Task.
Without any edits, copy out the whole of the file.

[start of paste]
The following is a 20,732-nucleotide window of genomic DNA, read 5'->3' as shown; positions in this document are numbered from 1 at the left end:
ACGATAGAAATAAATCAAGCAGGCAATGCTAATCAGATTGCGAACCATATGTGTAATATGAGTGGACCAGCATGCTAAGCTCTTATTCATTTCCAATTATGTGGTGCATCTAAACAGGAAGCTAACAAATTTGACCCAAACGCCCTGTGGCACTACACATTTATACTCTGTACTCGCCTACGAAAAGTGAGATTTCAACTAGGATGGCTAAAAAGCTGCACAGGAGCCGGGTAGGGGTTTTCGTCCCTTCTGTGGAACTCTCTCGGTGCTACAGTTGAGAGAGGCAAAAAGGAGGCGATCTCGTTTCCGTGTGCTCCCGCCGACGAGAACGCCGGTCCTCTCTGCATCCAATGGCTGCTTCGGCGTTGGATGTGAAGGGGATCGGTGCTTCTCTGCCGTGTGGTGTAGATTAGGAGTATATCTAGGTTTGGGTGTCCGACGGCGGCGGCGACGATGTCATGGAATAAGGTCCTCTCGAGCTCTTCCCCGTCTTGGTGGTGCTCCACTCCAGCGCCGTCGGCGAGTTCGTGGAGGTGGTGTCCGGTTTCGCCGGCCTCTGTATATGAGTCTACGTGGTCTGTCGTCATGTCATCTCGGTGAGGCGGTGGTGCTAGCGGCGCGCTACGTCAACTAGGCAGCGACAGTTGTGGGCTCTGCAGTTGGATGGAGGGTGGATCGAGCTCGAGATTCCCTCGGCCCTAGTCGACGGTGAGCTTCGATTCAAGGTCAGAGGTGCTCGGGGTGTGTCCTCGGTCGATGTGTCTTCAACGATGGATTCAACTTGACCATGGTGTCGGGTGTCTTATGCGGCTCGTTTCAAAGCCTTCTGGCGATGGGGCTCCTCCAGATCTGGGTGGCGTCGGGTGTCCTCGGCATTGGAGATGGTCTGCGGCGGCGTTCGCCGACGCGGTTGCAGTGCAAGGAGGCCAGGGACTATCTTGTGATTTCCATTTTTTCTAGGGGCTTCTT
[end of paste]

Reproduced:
The following is a 20,732-nucleotide window of genomic DNA, read 5'->3' as shown; positions in this document are numbered from 1 at the left end:
ACGATAGAAATAAATCAAGCAGGCAATGCTAATCAGATTGCGAACCATATGTGTAATATGAGTGGACCAGCATGCTAAGCTCTTATTCATTTCCAATTATGTGGTGCATCTAAACAGGAAGCTAACAAATTTGACCCAAACGCCCTGTGGCACTACACATTTATACTCTGTACTCGCCTACGAAAAGTGAGATTTCAACTAGGATGGCTAAAAAGCTGCACAGGAGCCGGGTAGGGGTTTTCGTCCCTTCTGTGGAACTCTCTCGGTGCTACAGTTGAGAGAGGCAAAAAGGAGGCGATCTCGTTTCCGTGTGCTCCCGCCGACGAGAACGCCGGTCCTCTCTGCATCCAATGGCTGCTTCGGCGTTGGATGTGAAGGGGATCGGTGCTTCTCTGCCGTGTGGTGTAGATTAGGAGTATATCTAGGTTTGGGTGTCCGACGGCGGCGGCGACGATGTCATGGAATAAGGTCCTCTCGAGCTCTTCCCCGTCTTGGTGGTGCTCCACTCCAGCGCCGTCGGCGAGTTCGTGGAGGTGGTGTCCGGTTTCGCCGGCCTCTGTATATGAGTCTACGTGGTCTGTCGTCATGTCATCTCGGTGAGGCGGTGGTGCTAGCGGCGCGCTACGTCAACTAGGCAGCGACAGTTGTGGGCTCTGCAGTTGGATGGAGGGTGGATCGAGCTCGAGATTCCCTCGGCCCTAGTCGACGGTGAGCTTCGATTCAAGGTCAGAGGTGCTCGGGGTGTGTCCTCGGTCGATGTGTCTTCAACGATGGATTCAACTTGACCATGGTGTCGGGTGTCTTATGCGGCTCGTTTCAAAGCCTTCTGGCGATGGGGCTCCTCCAGATCTGGGTGGCGTCGGGTGTCCTCGGCATTGGAGATGGTCTGCGGCGGCGTTCGCCGACGCGGTTGCAGTGCAAGGAGGCCAGGGACTATCTTGTGATTTCCATTTTTTCTAGGGGCTTCTT